They have ambitions of essentially reshuffling the whole deck, reordering the whole situation—beginning with the strategic areas of Central and South Asia and the Middle East that are more immediately involved now—but, even beyond that, on a world scale. This is "New World Order Revisited" or New World Order 2 that they're trying to carry out on a deeper and more sweeping level than what they set out to do with their war against Iraq a decade ago. They've set themselves a very far-reaching agenda with gigantic implications.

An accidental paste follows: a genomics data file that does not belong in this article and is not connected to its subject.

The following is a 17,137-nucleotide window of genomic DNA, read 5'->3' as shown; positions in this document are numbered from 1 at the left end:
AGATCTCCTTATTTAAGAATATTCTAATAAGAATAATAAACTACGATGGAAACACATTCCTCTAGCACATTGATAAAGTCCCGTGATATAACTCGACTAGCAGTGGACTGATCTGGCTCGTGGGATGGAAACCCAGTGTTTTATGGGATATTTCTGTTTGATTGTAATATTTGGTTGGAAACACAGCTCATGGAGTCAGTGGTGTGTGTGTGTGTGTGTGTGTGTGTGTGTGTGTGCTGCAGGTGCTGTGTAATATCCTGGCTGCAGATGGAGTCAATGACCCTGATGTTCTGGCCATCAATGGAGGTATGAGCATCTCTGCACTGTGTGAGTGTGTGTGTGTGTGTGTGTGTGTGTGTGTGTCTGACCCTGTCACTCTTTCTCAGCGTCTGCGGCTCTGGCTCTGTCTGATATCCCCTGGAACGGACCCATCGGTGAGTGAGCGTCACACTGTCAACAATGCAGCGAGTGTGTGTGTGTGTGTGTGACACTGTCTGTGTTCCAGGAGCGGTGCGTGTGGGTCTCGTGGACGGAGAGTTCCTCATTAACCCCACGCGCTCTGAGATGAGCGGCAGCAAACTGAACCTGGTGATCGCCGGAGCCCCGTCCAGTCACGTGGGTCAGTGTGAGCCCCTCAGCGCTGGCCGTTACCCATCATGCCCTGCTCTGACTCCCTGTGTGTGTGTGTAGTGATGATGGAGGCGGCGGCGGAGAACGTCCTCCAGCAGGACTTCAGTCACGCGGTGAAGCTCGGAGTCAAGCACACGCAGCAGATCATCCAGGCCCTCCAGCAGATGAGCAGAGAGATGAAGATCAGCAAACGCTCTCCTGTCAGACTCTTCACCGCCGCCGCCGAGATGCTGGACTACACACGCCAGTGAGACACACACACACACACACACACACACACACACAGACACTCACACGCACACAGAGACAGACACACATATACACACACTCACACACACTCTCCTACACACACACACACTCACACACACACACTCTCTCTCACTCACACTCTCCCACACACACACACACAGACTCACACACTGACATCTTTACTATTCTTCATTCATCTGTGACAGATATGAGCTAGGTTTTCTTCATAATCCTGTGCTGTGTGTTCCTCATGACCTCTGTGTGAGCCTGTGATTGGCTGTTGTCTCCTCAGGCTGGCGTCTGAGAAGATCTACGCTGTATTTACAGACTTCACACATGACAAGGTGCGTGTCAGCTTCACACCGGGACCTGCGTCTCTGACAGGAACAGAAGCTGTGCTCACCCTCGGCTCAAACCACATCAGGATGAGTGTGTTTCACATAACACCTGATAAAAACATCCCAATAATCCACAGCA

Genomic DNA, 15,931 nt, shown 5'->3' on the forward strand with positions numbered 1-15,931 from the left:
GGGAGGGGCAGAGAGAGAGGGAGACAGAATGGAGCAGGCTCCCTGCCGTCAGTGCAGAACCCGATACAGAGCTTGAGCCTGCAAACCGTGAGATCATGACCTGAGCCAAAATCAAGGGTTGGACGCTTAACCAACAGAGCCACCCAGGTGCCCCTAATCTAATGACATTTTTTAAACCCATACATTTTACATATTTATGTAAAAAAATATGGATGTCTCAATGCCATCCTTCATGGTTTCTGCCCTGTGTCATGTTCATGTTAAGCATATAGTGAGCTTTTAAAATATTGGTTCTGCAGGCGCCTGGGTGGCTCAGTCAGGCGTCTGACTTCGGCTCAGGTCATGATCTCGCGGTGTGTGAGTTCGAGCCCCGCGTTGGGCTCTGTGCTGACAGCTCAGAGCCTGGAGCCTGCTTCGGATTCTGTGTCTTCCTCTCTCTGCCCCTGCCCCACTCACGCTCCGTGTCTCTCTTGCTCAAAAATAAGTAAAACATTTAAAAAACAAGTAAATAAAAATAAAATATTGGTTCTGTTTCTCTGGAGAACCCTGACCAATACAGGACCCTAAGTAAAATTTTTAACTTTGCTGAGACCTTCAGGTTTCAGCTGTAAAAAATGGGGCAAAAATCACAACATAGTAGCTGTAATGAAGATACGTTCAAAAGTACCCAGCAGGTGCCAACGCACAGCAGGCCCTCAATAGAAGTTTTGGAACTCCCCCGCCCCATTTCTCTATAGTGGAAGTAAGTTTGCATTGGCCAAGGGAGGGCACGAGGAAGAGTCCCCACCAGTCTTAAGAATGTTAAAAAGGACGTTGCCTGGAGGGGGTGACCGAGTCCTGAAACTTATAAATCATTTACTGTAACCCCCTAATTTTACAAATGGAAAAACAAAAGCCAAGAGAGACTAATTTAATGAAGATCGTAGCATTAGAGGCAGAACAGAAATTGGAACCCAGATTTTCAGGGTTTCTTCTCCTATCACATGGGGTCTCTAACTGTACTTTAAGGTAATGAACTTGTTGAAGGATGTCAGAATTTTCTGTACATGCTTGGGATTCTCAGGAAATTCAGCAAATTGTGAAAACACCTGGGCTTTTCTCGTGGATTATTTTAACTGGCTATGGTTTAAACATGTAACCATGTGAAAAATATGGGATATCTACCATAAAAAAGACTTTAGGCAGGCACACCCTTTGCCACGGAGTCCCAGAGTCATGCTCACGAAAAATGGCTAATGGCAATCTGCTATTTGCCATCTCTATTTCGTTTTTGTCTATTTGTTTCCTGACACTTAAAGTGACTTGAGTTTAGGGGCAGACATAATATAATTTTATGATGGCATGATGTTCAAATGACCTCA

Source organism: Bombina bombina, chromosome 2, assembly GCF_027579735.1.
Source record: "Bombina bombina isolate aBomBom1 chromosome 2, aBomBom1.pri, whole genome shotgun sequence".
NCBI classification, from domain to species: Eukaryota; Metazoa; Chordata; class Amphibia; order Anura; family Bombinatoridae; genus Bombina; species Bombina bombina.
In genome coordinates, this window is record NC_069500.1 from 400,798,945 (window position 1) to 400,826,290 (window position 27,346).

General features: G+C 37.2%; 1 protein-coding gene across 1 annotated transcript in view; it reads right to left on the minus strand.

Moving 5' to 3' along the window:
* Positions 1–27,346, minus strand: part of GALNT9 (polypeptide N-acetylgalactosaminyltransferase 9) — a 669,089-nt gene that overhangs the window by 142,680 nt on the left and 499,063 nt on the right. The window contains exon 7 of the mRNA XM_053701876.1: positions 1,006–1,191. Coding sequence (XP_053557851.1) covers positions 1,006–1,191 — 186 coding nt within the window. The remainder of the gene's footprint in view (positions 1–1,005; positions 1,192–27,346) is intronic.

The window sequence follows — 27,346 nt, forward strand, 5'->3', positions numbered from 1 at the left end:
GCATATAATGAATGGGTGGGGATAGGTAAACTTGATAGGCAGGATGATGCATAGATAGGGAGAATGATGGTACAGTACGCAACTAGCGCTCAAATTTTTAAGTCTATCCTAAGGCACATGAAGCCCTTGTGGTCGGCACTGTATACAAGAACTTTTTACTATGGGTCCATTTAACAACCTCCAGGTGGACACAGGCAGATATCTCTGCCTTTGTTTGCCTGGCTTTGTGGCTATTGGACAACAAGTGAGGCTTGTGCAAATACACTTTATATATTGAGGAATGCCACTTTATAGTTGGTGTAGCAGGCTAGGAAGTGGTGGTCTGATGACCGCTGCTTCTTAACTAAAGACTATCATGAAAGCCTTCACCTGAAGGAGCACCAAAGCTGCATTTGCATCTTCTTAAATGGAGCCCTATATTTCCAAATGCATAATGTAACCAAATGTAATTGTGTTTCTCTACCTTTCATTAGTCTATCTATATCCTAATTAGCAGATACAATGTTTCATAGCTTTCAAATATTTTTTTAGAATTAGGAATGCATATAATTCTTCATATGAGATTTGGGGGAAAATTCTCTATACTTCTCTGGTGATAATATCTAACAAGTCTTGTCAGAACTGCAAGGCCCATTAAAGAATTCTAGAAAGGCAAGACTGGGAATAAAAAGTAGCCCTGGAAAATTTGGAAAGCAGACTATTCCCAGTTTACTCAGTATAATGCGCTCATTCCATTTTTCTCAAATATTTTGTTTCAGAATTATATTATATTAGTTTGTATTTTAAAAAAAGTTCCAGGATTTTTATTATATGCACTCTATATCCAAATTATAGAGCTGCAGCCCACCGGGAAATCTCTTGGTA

Now on the one hand, they're not approaching this stupidly. Seeing things and proceeding from the standpoint of their class and their class interests as capitalist-imperialists, they are not just acting irresponsibly in the sense of just going off wildly and doing everything at once. They are trying to approach this in an echeloned way; they are trying to do it in a systematic way. From their own perverse standpoint, they're trying to unite all who can be united under their baton—baton in the double sense, the conductor's baton and the policeman's baton, but especially the latter—the "cops of the world" baton. They are trying to unite all who can be united at every particular phase, beginning with what they're doing in Afghanistan, and they envision that—and have explicitly put forward that—at each stage of this their "coalition" will reshape and reform, it will be different at different stages. They're not going to be able to hold the exact same coalition together, with all the same forces, through everything, but at each stage they're trying to effect the most favorable balance for them, the most favorable "united front," in a perverse sense, under their baton. At the same time—and to some degree this has even been openly aired—there is a struggle within their own ranks about the question: does the coalition set the terms for the mission, or does the mission set the terms for the coalition. And it's the latter line—that the mission sets the terms for the coalition at any given point—that is winning out among them.